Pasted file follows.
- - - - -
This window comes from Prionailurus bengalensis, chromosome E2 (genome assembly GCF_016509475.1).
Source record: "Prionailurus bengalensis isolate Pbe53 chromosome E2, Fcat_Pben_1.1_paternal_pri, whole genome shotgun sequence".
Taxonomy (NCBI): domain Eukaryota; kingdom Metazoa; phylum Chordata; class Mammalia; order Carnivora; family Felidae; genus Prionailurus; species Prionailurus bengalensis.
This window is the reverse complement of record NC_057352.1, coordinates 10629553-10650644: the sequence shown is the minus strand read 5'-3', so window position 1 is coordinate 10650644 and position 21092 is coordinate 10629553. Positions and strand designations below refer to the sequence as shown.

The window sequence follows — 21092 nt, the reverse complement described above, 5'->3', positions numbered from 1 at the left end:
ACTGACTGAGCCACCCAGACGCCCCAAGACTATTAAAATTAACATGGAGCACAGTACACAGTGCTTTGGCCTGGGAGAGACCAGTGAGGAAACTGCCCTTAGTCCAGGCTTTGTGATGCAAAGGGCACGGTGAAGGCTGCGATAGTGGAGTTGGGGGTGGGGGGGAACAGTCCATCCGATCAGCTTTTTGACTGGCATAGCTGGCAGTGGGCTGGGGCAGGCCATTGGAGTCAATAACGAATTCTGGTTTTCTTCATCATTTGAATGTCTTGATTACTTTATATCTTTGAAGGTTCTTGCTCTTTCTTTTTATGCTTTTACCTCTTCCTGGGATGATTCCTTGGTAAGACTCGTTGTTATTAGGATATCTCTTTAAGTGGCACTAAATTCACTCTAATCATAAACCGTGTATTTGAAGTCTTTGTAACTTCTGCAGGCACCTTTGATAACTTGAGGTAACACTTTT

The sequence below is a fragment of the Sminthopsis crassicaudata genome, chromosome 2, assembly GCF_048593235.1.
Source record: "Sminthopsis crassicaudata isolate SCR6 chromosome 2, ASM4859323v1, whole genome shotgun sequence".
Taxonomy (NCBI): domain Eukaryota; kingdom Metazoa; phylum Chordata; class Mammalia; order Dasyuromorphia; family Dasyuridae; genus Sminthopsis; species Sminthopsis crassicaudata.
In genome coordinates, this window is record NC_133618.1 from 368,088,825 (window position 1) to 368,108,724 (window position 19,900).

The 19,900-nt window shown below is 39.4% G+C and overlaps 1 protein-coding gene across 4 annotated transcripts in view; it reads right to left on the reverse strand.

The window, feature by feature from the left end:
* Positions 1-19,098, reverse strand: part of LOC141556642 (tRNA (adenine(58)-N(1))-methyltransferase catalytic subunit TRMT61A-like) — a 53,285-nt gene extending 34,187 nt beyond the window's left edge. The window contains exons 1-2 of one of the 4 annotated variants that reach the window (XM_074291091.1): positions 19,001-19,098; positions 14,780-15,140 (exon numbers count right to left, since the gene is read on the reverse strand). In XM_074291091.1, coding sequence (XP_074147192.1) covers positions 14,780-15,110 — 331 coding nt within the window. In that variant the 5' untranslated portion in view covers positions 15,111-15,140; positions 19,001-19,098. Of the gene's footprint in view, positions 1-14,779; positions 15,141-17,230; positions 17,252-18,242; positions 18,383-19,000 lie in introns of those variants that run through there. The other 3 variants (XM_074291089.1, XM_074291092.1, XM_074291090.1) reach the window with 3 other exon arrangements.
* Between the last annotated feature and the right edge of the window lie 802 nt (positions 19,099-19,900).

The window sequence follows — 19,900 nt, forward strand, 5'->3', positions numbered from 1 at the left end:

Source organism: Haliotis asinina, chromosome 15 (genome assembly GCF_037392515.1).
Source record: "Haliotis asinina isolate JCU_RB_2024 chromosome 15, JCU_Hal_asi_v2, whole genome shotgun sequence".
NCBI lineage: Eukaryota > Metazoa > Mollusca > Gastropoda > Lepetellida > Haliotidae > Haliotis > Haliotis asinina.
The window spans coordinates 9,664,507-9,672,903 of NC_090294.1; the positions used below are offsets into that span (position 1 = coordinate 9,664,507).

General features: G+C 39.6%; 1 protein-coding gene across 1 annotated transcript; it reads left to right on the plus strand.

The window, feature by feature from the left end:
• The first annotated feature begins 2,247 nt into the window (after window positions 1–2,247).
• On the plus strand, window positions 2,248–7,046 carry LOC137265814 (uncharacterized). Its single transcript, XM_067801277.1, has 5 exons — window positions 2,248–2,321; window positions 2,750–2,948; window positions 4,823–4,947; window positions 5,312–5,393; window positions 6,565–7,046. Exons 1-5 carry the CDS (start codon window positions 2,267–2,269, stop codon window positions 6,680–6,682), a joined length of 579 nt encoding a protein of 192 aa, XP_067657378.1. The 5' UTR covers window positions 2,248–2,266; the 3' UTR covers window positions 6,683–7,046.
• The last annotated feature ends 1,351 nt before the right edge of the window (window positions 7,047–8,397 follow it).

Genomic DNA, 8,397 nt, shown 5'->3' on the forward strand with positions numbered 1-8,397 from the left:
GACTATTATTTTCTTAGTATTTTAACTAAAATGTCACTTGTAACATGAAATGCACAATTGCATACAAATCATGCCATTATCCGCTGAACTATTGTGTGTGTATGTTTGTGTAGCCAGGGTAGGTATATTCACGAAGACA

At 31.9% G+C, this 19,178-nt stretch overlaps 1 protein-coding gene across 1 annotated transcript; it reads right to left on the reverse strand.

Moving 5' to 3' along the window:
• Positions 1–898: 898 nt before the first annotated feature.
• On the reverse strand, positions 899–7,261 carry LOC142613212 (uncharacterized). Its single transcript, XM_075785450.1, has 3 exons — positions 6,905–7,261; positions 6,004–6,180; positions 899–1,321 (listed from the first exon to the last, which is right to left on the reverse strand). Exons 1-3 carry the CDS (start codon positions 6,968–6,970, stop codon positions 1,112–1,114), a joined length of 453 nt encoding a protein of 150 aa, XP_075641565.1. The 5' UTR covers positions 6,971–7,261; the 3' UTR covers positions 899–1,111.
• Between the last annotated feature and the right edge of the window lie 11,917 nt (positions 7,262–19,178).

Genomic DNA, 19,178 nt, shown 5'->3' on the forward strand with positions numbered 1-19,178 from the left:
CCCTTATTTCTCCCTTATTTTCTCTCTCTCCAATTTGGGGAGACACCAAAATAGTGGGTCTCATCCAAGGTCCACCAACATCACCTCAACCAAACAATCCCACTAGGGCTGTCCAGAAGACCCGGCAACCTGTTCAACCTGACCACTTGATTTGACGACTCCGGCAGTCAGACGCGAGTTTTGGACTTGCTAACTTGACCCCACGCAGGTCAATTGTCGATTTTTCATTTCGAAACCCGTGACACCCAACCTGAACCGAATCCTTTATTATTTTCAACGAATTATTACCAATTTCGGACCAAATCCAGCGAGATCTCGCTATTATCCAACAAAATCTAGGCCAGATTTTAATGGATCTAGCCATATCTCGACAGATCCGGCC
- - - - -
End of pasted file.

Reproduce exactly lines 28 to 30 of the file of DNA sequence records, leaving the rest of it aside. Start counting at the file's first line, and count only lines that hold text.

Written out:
Moving 5' to 3' along the window:
• Positions 1–898: 898 nt before the first annotated feature.
• On the reverse strand, positions 899–7,261 carry LOC142613212 (uncharacterized). Its single transcript, XM_075785450.1, has 3 exons — positions 6,905–7,261; positions 6,004–6,180; positions 899–1,321 (listed from the first exon to the last, which is right to left on the reverse strand). Exons 1-3 carry the CDS (start codon positions 6,968–6,970, stop codon positions 1,112–1,114), a joined length of 453 nt encoding a protein of 150 aa, XP_075641565.1. The 5' UTR covers positions 6,971–7,261; the 3' UTR covers positions 899–1,111.